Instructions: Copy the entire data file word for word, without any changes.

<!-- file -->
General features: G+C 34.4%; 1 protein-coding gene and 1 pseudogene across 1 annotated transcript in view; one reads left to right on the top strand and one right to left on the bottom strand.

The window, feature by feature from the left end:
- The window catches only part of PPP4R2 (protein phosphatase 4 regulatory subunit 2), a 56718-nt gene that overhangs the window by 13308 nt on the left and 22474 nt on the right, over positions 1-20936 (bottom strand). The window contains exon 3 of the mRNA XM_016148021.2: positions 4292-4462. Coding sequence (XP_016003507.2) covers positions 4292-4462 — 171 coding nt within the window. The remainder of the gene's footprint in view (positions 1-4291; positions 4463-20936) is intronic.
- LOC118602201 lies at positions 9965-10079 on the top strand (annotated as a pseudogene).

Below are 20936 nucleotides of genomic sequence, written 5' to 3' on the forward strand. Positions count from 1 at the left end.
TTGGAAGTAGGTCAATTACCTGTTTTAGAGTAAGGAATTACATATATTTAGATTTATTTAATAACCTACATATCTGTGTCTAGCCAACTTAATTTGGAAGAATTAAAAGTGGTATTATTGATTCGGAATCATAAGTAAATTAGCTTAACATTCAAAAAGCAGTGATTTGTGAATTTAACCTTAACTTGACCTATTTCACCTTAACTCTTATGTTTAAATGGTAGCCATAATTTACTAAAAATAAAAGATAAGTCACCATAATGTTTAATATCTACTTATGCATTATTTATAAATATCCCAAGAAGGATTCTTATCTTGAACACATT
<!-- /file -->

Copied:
General features: G+C 34.4%; 1 protein-coding gene and 1 pseudogene across 1 annotated transcript in view; one reads left to right on the top strand and one right to left on the bottom strand.

The window, feature by feature from the left end:
- The window catches only part of PPP4R2 (protein phosphatase 4 regulatory subunit 2), a 56718-nt gene that overhangs the window by 13308 nt on the left and 22474 nt on the right, over positions 1-20936 (bottom strand). The window contains exon 3 of the mRNA XM_016148021.2: positions 4292-4462. Coding sequence (XP_016003507.2) covers positions 4292-4462 — 171 coding nt within the window. The remainder of the gene's footprint in view (positions 1-4291; positions 4463-20936) is intronic.
- LOC118602201 lies at positions 9965-10079 on the top strand (annotated as a pseudogene).

Below are 20936 nucleotides of genomic sequence, written 5' to 3' on the forward strand. Positions count from 1 at the left end.
TTGGAAGTAGGTCAATTACCTGTTTTAGAGTAAGGAATTACATATATTTAGATTTATTTAATAACCTACATATCTGTGTCTAGCCAACTTAATTTGGAAGAATTAAAAGTGGTATTATTGATTCGGAATCATAAGTAAATTAGCTTAACATTCAAAAAGCAGTGATTTGTGAATTTAACCTTAACTTGACCTATTTCACCTTAACTCTTATGTTTAAATGGTAGCCATAATTTACTAAAAATAAAAGATAAGTCACCATAATGTTTAATATCTACTTATGCATTATTTATAAATATCCCAAGAAGGATTCTTATCTTGAACACATT